Radio waves are a form of electromagnetic radiation, as are infrared, visible light, ultraviolet light, and gamma rays. The major difference is in the frequency of the waves. The portion of the frequency spectrum that is useful for radio communication at present extends from roughly 100 kHz to about 50 GHz.

Below shows the conventional designations of the various frequency ranges and their associated wavelength ranges.

Frequency Designation
Frequency Range
Wavelength Range
Wavelength Designation
Extremely High Frequency (EHF)
30–300 GHz
1 mm–1 cm
Millimeter Waves
Super High Frequency
3–30 GHz
1–10 cm
starts at 1 GHz)
Ultra High Frequency

300 Mhz–3 GHz
 10 cm–1 m

Very High Frequency

30–300 MHz
1–10 m

High Frequency (HF)
 3–30 MHz
10–100 m
Short Waves
Medium Frequency

300 kHz–3 MHz
100 m–1 km
Medium Waves

Note that microwaves and millimeter waves are wavelength designations and fit only approximately into the frequency designations. Wireless communication as described occupies mainly the VHF, UHF, and SHF portions of the spectrum.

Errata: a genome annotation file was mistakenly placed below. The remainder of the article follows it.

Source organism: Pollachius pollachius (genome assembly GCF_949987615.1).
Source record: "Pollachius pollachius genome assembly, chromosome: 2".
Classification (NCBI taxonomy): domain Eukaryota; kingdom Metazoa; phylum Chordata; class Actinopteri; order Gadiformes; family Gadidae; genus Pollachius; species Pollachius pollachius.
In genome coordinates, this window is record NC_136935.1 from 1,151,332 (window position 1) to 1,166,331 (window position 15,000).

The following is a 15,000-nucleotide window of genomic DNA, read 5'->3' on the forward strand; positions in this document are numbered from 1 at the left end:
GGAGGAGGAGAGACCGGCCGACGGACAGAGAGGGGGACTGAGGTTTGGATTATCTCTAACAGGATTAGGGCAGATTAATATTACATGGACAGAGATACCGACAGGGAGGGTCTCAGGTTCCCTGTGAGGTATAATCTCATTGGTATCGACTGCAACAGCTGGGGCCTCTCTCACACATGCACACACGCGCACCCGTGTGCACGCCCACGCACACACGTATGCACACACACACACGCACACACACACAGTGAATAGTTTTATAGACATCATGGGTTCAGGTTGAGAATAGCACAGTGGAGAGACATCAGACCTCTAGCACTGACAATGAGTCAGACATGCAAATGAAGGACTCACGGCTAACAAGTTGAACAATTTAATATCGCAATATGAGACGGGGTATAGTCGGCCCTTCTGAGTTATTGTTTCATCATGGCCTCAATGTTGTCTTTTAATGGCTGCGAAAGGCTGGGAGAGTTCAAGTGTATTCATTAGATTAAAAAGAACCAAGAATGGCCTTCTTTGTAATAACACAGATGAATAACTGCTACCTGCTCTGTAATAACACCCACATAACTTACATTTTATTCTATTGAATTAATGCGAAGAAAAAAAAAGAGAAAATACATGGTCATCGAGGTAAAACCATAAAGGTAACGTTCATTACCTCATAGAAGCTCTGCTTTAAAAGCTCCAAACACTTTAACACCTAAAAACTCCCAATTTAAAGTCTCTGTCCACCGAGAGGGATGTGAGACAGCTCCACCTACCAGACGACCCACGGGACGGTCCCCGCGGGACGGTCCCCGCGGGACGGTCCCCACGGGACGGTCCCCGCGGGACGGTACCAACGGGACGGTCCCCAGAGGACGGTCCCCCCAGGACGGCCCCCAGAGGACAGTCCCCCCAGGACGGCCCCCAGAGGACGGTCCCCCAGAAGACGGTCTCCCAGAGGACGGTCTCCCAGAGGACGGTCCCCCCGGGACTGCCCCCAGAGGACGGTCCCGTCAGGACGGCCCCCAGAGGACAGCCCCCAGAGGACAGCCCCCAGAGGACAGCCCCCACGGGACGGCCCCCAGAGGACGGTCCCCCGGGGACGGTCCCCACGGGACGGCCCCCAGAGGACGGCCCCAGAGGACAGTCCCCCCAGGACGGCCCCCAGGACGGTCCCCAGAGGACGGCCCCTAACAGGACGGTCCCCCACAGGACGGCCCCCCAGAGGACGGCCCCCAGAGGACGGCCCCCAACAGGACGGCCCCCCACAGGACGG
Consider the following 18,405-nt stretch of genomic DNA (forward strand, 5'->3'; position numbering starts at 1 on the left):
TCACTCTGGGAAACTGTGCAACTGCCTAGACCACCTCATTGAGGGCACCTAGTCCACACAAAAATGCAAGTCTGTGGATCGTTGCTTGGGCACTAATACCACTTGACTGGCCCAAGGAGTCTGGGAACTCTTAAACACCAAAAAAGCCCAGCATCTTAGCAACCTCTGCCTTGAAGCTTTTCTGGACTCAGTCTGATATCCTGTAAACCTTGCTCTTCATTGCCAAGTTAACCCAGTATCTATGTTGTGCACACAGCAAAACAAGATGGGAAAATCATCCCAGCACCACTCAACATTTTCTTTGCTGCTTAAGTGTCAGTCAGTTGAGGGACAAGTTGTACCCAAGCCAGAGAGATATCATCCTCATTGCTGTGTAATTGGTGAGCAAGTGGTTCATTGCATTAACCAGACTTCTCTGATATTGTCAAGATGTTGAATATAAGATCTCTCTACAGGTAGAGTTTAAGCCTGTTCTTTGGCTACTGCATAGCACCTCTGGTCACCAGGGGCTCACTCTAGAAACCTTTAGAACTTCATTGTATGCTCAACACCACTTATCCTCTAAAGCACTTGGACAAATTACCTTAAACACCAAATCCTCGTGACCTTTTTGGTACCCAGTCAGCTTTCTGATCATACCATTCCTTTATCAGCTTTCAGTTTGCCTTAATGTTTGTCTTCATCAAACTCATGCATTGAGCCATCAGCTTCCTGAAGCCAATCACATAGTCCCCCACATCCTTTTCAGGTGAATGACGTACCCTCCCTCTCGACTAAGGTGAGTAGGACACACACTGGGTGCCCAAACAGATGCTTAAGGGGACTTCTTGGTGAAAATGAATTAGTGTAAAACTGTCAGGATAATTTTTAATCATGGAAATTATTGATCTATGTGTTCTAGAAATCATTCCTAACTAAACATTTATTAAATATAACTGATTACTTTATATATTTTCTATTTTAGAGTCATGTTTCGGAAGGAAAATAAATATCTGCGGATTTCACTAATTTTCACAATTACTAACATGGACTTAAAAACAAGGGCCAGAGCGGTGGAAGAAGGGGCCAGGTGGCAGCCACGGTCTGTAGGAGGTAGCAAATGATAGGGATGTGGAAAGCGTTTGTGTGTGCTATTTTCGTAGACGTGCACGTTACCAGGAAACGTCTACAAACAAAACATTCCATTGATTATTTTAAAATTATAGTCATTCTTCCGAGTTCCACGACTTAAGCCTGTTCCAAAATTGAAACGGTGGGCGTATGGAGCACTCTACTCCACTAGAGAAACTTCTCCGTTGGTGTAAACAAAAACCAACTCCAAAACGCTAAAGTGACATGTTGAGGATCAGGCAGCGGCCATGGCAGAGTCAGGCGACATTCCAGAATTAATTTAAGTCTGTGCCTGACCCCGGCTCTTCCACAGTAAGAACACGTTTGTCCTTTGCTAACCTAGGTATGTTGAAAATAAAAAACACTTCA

Lower-frequency systems need inconveniently large antennas and involve methods of signal propagation that are undesirable for the systems we look at. Extremely high frequencies are still difficult to generate and amplify at reasonable cost, though that may well change in the future.

Conversion between frequency and wavelength is quite easy. The general equation that relates frequency to wavelength for any wave is

v = ƒλ
v = velocity of propagation of the wave in meters per second
ƒ = frequency of the wave in hertz
λ = wavelength in meters

For radio waves in free space (and air is generally a reasonable approximation to free space) the velocity is the same as that of light: 300 × 106 m/s. The usual symbol for this quantity is c. Equation then becomes: c = ƒλ.

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